‘Great is thy faithfulness, O God my Father.’
Jacob has a two-fold purpose in journeying to his mother’s relatives. His mother tells him he should go to escape the retribution his brother Esau wants to visit on him; and persuades his father to send him there to find a wife who won’t be a Hittite. In some ways this pattern of behavior echoes that of the past generation. Abraham didn’t want Isaac to marry a local girl, but one of his relatives, and here Jacob is also to look for a spouse from amongst his own kindred. However, whilst Abraham sent his chief servant to act as a go-between, Jacob is sent himself, with laudable reason that it conveniently gets him out of harm’s way.
There are other echoes of the past–meeting at a well, watering flocks or herds, the right girl coming at the right moment, the realization of being amongst relatives. Jacob creates a good impression, as he rolls away the stone from over the well, introduces himself as a relative and greets Rachel with a cousinly kiss; perhaps the tears indicate that he is overwhelmed to have arrived at this place–or perhaps he’s blown away by her beauty and falls head over heels! News of Jacob’s arrival is met with welcome and affection from his uncle. A major difference is that what’s missing from this account is God; whilst the earlier occasion was full of God–this one, at least from the purely human perspective of the narrator, is not.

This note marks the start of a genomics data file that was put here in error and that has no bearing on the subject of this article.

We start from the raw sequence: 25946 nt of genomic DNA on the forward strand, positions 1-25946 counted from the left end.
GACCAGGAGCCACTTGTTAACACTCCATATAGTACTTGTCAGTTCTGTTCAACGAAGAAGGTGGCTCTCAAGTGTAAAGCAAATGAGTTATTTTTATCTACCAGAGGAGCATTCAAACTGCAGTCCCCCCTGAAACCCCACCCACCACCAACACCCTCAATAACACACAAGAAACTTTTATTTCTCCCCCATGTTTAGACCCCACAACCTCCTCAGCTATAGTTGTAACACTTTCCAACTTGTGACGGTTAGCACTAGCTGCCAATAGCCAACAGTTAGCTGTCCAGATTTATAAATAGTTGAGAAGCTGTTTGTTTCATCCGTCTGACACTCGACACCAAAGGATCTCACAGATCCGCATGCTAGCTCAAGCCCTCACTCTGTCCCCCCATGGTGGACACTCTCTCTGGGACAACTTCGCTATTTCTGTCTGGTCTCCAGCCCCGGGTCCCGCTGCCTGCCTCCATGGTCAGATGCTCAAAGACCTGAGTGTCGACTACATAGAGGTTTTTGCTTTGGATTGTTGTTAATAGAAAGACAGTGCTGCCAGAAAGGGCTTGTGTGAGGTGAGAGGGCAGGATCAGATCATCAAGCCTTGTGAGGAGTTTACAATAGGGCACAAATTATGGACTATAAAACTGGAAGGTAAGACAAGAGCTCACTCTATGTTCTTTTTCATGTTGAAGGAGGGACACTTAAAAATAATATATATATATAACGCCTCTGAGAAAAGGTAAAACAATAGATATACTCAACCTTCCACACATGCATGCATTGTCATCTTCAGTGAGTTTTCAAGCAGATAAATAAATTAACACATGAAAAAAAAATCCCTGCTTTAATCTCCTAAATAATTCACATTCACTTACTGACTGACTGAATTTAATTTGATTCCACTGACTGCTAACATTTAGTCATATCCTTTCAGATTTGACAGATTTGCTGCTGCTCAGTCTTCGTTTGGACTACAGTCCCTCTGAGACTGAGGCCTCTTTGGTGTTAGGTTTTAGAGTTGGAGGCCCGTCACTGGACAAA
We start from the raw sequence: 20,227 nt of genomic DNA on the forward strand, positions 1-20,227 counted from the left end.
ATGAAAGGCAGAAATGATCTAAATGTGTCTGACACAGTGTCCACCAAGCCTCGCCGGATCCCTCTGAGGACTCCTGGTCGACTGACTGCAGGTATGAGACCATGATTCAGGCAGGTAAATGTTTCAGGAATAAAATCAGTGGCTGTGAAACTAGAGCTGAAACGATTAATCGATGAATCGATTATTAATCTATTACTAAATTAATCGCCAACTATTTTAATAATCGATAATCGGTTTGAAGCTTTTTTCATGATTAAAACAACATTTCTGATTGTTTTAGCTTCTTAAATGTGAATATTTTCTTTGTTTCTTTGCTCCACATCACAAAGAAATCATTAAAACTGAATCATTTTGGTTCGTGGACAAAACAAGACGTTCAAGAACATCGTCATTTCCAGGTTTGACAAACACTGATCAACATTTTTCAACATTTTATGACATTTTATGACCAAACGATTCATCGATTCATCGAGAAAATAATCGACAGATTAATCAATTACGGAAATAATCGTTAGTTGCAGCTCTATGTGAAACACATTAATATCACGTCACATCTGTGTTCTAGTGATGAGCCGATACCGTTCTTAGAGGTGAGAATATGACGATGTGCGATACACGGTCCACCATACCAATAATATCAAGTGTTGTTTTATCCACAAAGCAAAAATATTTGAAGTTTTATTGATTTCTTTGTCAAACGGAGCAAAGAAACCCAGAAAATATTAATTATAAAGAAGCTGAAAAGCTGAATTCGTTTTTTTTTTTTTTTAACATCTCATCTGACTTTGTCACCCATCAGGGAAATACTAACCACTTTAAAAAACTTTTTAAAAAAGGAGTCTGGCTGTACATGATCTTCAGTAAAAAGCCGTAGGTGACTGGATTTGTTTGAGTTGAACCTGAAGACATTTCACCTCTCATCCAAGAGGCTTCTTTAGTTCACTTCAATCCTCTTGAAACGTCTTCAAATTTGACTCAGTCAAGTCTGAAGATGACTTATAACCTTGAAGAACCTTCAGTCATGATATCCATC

Various studies suggest that the parallels in these stories, and the similarities and differences, deserve close attention, because they have important things to say about the purpose of telling the story. This typology also extends to the individuals here and the history of Israel; and the repetition of seeking a bride also resonates with our Christian understanding.
Looking back through your own life, are the lessons which you have had to learn on more than one occasion?